Working paper 99/008 - abstract

Using Performance Standards to Evaluate Social Programs with Incomplete Outcome Data: General Issues and Application to a Higher Education Block Grant Program

Charles F Manski*, John Newman** and John V Pepper***

*Department of Economics, Northwestern University (Benjamin Meaker Visiting Professor, University of Bristol)
**The World Bank
***Department of Economics, University of Virginia

Agencies operating social programs often use performance standards to evaluate success in achieving outcomes of interest (e.g. see Cave and Hanney, 1992). Program outcomes are measured and compared with the standard, a threshold deemed to separate acceptable outcomes from unacceptable ones. An evaluation using a performance standard should specify not only the threshold to be used but also the action to be taken if outcomes do not meet the threshold. Discussions of performance standards are often disappointingly vague about this critical matter. However the idea usually seems to be that the threshold should be set equal to an outcome level thought achievable by some alternative, perhaps a change in the management of the program being evaluated or perhaps an entirely different program. Then a possible action is to replace the program being evaluated with the alternative if the program yields an outcome below the threshold.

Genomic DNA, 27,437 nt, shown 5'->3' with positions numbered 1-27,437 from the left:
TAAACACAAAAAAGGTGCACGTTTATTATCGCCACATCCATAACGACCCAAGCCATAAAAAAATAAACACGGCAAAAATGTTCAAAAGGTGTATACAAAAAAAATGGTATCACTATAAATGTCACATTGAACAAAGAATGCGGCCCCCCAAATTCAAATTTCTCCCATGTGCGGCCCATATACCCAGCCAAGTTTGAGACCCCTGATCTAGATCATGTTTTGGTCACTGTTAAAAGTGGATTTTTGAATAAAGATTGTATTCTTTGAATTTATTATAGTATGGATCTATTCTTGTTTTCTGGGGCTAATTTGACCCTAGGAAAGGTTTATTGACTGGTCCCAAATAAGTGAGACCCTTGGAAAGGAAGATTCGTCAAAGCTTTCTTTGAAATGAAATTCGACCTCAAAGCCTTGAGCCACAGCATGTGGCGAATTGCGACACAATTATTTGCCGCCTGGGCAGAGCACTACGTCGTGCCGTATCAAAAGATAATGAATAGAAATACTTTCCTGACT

Evaluation using performance standards is clearly appealing in principle. The hard questions concern implementation. This paper examines two problems of outcome measurement that confront efforts to implement standards. These are the problems of auxiliary outcomes and the problem of counterfactual outcomes.

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